A facility fit for purpose
Many have expressed their vision for the CDC as a journey, rather than a project build. This is necessitated by the rapidly changing healthcare needs of the UK population, that vary so greatly depending on location. In the short term, stakeholders expect to witness a gradual shift in patient demand, transferring from settings such as acute hospital A&E and outpatient departments to the CDC. Additional pressures will also need to be accounted for, such as COVID-19 safety. In the mid to long term, as the CDC becomes an established feature of the healthcare landscape, it is likely more demand will be generated for additional services in this setting. With further changes on the horizon, healthcare professionals are clear that adaptability must sit at the core of CDC provision if it is to meet the needs of its local population.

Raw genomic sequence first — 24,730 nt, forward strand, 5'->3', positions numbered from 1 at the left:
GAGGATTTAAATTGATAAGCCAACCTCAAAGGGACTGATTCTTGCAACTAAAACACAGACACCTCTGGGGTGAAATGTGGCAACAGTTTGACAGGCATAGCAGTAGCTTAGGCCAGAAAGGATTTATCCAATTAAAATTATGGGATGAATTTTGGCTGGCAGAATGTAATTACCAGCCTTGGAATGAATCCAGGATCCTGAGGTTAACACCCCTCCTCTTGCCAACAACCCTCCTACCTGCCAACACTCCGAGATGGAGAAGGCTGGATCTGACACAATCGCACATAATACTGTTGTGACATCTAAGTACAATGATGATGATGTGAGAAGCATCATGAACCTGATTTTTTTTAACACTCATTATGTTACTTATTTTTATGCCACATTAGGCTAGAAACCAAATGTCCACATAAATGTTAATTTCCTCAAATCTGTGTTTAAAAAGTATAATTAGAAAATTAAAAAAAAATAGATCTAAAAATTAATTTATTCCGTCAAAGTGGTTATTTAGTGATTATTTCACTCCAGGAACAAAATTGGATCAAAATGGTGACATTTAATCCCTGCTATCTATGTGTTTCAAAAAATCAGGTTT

To satisfy local pathway requirements, the sheer number of community diagnostic centre build and design options has rapidly become evident. Popular options discussed have ranged from the establishment of a standard model, featuring defined imaging, pathology and physiological measurement provision to larger models including additional services such as endoscopy, ophthalmology, phlebotomy or training academies established over time. As for the pathways these CDCs must accommodate, cardiac, respiratory and musculoskeletal considerations were most frequently cited, whilst ENT and ophthalmology were mentioned as having a place too.